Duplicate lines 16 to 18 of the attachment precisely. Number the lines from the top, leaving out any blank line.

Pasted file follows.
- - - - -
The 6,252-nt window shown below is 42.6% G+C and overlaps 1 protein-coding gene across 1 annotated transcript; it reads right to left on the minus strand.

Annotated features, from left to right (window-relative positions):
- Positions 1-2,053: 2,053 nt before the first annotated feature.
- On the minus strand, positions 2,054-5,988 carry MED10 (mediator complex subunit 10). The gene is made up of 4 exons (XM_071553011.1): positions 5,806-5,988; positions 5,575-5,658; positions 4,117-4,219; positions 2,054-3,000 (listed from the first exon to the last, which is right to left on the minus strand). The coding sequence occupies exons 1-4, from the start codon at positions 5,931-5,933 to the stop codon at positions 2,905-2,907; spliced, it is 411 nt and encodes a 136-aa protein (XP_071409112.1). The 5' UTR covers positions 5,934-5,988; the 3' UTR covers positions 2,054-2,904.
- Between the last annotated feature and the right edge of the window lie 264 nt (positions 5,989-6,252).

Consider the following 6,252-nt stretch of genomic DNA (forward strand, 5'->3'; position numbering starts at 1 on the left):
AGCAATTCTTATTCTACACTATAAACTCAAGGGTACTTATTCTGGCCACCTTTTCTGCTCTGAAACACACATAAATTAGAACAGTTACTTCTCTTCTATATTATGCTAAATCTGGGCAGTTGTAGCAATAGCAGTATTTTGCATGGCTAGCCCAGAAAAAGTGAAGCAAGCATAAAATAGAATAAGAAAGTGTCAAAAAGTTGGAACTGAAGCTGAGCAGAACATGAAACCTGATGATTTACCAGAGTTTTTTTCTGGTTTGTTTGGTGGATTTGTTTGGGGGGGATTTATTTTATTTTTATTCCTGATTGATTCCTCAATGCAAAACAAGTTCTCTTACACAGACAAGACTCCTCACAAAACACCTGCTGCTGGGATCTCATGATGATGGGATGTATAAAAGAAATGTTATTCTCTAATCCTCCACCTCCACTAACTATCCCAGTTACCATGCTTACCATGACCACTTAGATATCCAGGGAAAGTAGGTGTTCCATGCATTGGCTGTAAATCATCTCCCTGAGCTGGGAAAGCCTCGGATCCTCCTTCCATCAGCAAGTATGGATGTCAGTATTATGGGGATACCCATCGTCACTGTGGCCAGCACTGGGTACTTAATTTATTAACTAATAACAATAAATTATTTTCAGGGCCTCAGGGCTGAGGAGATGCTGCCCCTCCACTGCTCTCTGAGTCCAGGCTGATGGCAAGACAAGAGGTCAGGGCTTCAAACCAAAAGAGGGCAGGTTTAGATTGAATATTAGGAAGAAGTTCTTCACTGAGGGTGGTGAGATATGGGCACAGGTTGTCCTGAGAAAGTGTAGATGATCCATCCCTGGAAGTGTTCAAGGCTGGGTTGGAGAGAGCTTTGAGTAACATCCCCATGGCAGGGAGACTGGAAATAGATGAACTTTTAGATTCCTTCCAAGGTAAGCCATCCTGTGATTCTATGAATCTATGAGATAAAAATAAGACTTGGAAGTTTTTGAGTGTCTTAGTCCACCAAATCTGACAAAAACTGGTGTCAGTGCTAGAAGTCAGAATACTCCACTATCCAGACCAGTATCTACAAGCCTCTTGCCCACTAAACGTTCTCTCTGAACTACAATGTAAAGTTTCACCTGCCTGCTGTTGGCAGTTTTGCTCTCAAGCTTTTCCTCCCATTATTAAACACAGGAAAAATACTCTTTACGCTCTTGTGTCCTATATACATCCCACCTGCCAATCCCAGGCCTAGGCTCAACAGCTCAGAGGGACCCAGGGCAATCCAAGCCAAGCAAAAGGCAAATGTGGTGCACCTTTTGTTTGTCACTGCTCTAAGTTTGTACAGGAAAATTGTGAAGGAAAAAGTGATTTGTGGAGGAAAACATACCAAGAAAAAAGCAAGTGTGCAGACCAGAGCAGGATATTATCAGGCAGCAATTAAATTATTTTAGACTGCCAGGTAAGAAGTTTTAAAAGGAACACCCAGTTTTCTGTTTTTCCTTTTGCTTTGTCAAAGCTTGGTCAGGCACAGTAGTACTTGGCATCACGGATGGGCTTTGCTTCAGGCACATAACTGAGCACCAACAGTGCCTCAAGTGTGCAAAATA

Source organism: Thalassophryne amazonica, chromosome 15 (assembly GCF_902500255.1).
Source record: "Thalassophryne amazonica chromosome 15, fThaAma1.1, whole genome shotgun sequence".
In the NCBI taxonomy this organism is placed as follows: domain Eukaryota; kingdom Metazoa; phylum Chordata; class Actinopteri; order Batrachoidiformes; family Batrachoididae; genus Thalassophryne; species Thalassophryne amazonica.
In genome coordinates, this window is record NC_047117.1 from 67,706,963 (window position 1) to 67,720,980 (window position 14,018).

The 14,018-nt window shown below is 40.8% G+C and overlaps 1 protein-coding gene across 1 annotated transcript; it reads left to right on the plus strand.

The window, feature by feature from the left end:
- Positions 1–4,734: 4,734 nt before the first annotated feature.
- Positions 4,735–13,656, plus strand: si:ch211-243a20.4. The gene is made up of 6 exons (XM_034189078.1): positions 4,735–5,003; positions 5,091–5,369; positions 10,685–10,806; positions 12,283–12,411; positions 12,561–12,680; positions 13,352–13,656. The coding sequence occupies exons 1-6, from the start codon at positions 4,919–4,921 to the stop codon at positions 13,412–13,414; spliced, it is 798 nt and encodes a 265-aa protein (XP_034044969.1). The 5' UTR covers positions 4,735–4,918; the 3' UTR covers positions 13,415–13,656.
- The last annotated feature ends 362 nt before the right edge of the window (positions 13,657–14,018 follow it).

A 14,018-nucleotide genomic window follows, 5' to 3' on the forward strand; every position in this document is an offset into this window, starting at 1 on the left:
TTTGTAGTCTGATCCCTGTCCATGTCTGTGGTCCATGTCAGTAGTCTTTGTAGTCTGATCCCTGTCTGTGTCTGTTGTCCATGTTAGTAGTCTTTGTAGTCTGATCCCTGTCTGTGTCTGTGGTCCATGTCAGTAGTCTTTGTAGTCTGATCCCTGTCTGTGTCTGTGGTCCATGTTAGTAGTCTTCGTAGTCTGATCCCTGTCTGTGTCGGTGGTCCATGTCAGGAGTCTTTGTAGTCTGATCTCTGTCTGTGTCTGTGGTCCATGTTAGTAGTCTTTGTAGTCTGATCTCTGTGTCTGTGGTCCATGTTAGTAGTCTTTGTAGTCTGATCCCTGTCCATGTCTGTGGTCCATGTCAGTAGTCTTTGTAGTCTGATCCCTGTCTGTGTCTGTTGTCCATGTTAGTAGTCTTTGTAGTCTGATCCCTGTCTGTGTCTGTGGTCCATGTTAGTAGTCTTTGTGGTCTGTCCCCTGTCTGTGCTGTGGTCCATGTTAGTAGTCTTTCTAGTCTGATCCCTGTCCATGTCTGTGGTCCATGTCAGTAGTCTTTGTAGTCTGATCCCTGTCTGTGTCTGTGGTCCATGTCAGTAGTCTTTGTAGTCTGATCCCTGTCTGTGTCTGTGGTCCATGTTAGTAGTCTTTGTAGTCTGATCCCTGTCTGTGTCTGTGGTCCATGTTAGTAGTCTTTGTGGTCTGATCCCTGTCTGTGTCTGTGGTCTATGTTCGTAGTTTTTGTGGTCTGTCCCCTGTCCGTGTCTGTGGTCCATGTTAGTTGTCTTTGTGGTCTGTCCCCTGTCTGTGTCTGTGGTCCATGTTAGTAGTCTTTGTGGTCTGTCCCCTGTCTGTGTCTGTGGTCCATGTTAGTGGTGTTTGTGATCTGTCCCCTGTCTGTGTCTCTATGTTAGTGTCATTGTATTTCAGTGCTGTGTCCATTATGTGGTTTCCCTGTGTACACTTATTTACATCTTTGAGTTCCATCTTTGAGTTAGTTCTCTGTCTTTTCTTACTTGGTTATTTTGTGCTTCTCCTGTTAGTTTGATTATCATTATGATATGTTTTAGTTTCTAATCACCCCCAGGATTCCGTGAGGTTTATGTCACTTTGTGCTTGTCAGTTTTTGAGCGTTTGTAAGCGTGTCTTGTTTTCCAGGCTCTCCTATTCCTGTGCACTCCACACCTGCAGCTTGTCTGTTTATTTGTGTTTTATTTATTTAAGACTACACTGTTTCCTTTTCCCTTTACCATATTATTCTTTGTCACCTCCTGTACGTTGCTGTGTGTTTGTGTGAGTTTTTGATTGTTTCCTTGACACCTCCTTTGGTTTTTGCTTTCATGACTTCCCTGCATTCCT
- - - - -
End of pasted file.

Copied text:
- The last annotated feature ends 362 nt before the right edge of the window (positions 13,657–14,018 follow it).

A 14,018-nucleotide genomic window follows, 5' to 3' on the forward strand; every position in this document is an offset into this window, starting at 1 on the left:
TTTGTAGTCTGATCCCTGTCCATGTCTGTGGTCCATGTCAGTAGTCTTTGTAGTCTGATCCCTGTCTGTGTCTGTTGTCCATGTTAGTAGTCTTTGTAGTCTGATCCCTGTCTGTGTCTGTGGTCCATGTCAGTAGTCTTTGTAGTCTGATCCCTGTCTGTGTCTGTGGTCCATGTTAGTAGTCTTCGTAGTCTGATCCCTGTCTGTGTCGGTGGTCCATGTCAGGAGTCTTTGTAGTCTGATCTCTGTCTGTGTCTGTGGTCCATGTTAGTAGTCTTTGTAGTCTGATCTCTGTGTCTGTGGTCCATGTTAGTAGTCTTTGTAGTCTGATCCCTGTCCATGTCTGTGGTCCATGTCAGTAGTCTTTGTAGTCTGATCCCTGTCTGTGTCTGTTGTCCATGTTAGTAGTCTTTGTAGTCTGATCCCTGTCTGTGTCTGTGGTCCATGTTAGTAGTCTTTGTGGTCTGTCCCCTGTCTGTGCTGTGGTCCATGTTAGTAGTCTTTCTAGTCTGATCCCTGTCCATGTCTGTGGTCCATGTCAGTAGTCTTTGTAGTCTGATCCCTGTCTGTGTCTGTGGTCCATGTCAGTAGTCTTTGTAGTCTGATCCCTGTCTGTGTCTGTGGTCCATGTTAGTAGTCTTTGTAGTCTGATCCCTGTCTGTGTCTGTGGTCCATGTTAGTAGTCTTTGTGGTCTGATCCCTGTCTGTGTCTGTGGTCTATGTTCGTAGTTTTTGTGGTCTGTCCCCTGTCCGTGTCTGTGGTCCATGTTAGTTGTCTTTGTGGTCTGTCCCCTGTCTGTGTCTGTGGTCCATGTTAGTAGTCTTTGTGGTCTGTCCCCTGTCTGTGTCTGTGGTCCATGTTAGTGGTGTTTGTGATCTGTCCCCTGTCTGTGTCTCTATGTTAGTGTCATTGTATTTCAGTGCTGTGTCCATTATGTGGTTTCCCTGTGTACACTTATTTACATCTTTGAGTTCCATCTTTGAGTTAGTTCTCTGTCTTTTCTTACTTGGTTATTTTGTGCTTCTCCTGTTAGTTTGATTATCATTATGATATGTTTTAGTTTCTAATCACCCCCAGGATTCCGTGAGGTTTATGTCACTTTGTGCTTGTCAGTTTTTGAGCGTTTGTAAGCGTGTCTTGTTTTCCAGGCTCTCCTATTCCTGTGCACTCCACACCTGCAGCTTGTCTGTTTATTTGTGTTTTATTTATTTAAGACTACACTGTTTCCTTTTCCCTTTACCATATTATTCTTTGTCACCTCCTGTACGTTGCTGTGTGTTTGTGTGAGTTTTTGATTGTTTCCTTGACACCTCCTTTGGTTTTTGCTTTCATGACTTCCCTGCATTCCT